Nerissa & Katryna Nields
What does a folk-rock sister duo write about after twenty years in the music business; a career which produced fifteen CDs, three books, a DVD, a thriving children’s music educational empire, four children and two husbands (one apiece)? The full catastrophe of course. Taken from the line from Zorba the Greek: “I’m a man, so I married. Wife, children, house, everything. The full catastrophe,” the Nields sisters have created a powerful, passionate, thoughtful, humorous work that explores the crazy ride that is this insane twenty-first century idea that in a post-feminist world it might somehow be possible for a woman to raise her children, maintain her relationship and career and contribution to her community while tending to her artistic soul at the same time.
If it is possible, the Nields come damn close with The Full Catastrophe, their sixteenth album in two full decades of work. Since the heyday of their legendary band The Nields they have strictly reduced their touring to make time to see their kids’ piano recitals, soccer games and school pageants while still maintaining a strong presence in the folk world, branching out to writing books and teaching workshops. But coming close, in fact, success itself, they insist, is beside the point. The point is to surrender to the mess. Lots of women could and should win gold medals for the Great Juggling Act, but what Nerissa and Katryna are more interested in is being present to the bare experience of life, to get out of the whirlwind created by Facebook, iPhones, to-do lists and day planners to notice what a miracle it is to watch life go by. As Nerissa writes in the second track on the CD, “I don’t need the good life; I just need lifeƒ If you’ll see me that way/with my feet covered in clay/I’ll meet you back at the fruit tree.”
The CD itself is a product of immense patience.
Always in the past, the Nields have made their CDs in a period of weeks, hunkered together while eating, breathing, sleeping the album. They’d emerge, ravenous for performing, their fingers and voices trained to the tunes. This time was different. They started recording this CD in December 2009. The oldest song was written in April 2006 (“I Choose This Era,” by Nerissa for the baby still a few weeks away from being born), and there are others written in the Bush era (most notably “Good Times Are Here,” for Nerissa & Katryna’s father during Obama’s 2008 campaign for the presidency). “We had exactly three hours, one day per week in which to work, and that was during a good week. Most weeks someone’s child was sick, or Nerissa insisted on going to a yoga class to deal with her wrist tendonitis, or Dave was exhausted from too much fun teaching teens to rock & roll,” says Katryna. “Often we had gigs, and on those days we rested our voices for the evening’s performance.” Kids had birthday parties and play dates and, these days, their own performances. Husbands demanded attention. And then songs needed re-recording because after playing them out for a while, they had grown beyond and away from the basic tracks. So Nerissa wrote more songs. They discarded older ones. They got some help from their friends (Dar Williams, Ben Demerath, Tracy Grammer, Jazer Giles, Stephen Kellogg and the Sixers). And finally, over two years later, one late winter day, Katryna sang her last vocal, Dave made his last edit and Nerissa was convinced that all the songs that were fit to print were on the disc.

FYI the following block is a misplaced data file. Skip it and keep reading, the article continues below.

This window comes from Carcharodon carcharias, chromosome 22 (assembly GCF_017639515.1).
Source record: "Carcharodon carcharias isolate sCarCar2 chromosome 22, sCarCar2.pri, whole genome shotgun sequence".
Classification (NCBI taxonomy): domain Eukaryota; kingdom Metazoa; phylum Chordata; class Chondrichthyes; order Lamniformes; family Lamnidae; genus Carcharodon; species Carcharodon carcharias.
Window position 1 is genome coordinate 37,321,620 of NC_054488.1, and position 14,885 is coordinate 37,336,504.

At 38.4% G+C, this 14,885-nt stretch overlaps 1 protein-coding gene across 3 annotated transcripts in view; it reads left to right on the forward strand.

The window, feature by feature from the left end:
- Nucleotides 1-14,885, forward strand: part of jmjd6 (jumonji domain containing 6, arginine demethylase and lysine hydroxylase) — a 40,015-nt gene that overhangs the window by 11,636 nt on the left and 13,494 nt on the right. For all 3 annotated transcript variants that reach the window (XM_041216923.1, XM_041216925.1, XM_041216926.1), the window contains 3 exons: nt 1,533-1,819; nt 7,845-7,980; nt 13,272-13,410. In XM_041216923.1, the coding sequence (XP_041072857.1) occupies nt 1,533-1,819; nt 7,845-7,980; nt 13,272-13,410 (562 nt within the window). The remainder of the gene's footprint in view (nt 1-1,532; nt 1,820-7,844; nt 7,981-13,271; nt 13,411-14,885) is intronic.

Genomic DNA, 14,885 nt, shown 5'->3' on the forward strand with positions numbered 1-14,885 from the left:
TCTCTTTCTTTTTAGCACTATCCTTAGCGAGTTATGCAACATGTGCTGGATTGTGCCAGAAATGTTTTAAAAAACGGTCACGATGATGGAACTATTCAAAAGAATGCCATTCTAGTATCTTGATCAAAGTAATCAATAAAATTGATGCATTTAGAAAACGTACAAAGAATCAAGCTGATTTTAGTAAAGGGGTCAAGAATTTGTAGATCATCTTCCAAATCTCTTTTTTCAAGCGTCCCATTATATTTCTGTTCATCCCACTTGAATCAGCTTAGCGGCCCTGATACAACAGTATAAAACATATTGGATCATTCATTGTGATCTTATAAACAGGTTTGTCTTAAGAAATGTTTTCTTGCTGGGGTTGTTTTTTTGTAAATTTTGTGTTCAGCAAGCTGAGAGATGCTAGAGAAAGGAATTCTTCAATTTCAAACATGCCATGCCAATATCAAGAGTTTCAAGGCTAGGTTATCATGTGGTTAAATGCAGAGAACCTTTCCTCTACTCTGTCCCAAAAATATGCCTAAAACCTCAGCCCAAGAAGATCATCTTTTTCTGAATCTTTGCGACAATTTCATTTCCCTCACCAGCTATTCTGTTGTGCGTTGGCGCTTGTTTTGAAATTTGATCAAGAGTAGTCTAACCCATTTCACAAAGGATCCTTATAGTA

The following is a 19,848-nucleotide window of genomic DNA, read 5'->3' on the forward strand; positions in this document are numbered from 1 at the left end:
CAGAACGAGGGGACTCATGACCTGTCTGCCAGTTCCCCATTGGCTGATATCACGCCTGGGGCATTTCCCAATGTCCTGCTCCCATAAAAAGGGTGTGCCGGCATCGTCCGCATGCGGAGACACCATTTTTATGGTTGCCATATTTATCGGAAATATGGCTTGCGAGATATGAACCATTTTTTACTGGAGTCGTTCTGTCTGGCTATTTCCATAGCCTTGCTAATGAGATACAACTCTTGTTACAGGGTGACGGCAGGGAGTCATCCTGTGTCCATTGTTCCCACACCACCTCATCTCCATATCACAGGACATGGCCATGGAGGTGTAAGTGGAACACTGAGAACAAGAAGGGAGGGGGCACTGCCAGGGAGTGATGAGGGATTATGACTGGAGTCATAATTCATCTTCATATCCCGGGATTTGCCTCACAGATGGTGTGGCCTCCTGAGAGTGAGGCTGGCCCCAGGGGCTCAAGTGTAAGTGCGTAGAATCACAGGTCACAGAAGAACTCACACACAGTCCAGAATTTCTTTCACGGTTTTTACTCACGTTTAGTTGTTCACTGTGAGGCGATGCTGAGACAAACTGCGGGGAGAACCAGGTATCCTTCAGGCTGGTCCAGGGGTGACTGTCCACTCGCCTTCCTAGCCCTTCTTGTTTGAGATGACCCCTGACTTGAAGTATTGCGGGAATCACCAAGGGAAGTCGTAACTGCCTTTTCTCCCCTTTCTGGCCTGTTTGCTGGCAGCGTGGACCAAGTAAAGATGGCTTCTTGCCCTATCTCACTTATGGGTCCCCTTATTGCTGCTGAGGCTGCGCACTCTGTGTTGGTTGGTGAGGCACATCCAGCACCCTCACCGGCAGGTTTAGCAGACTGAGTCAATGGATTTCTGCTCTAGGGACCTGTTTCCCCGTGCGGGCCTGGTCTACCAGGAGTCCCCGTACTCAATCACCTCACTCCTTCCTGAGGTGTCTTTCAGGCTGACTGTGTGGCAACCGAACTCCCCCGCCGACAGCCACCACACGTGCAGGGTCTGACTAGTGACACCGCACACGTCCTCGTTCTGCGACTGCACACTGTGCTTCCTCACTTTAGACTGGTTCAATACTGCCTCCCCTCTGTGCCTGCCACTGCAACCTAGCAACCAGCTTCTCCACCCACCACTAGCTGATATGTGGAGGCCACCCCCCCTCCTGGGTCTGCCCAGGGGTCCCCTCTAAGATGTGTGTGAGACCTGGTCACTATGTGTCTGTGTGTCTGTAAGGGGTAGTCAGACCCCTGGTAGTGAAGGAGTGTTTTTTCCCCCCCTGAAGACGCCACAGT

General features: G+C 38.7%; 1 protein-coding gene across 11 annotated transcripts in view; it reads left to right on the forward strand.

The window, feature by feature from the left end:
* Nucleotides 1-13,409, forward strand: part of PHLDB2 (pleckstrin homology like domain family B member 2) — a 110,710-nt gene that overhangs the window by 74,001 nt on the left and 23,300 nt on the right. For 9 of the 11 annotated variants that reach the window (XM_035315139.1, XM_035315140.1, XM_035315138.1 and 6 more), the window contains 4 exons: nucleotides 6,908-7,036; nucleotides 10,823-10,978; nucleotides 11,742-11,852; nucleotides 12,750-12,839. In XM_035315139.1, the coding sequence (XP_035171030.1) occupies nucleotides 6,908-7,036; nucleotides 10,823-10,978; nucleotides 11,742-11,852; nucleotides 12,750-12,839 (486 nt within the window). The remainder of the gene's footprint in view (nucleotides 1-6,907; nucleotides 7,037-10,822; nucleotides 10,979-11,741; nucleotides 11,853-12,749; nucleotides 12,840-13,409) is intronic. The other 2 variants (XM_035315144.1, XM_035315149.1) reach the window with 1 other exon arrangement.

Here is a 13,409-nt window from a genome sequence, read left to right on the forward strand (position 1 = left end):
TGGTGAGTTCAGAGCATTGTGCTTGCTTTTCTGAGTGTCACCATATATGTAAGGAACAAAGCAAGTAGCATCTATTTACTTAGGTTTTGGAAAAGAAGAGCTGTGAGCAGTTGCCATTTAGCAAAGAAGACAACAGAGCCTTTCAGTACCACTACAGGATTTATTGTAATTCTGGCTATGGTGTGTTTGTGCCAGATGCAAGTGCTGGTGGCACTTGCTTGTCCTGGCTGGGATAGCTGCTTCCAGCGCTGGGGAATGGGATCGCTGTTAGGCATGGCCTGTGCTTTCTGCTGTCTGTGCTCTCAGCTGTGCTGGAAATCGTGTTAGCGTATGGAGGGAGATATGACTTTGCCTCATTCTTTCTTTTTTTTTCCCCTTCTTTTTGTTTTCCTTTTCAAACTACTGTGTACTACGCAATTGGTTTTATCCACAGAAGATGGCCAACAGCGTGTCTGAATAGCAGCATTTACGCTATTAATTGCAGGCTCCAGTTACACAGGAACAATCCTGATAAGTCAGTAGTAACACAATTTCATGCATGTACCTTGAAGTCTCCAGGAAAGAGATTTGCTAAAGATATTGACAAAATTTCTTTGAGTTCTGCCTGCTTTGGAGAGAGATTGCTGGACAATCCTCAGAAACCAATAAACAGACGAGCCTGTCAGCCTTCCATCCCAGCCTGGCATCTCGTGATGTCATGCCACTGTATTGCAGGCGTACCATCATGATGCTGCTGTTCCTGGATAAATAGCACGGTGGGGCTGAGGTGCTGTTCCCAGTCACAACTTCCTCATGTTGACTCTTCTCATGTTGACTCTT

This CD is an offering to everyone who struggles to balance a home life „with or without kids or partner, with an artistic life, which is to say a work life, for all who labor honorably may choose to do so artistically. The older we get, the more precious both seem to us. Nerissa says, “I could certainly live without friends or family, but I am not sure I would want to. I could let my work go, say goodbye to the muse and my Les Paul, but that would be saying goodbye to joy. We might be happier simplifying our lives, but as Katryna said when we first began this project with the title track, happiness might be overrated. Our cups overfloweth. We choose those cups, and we surrender to the reality that this means many many spills need to be cleaned up.”
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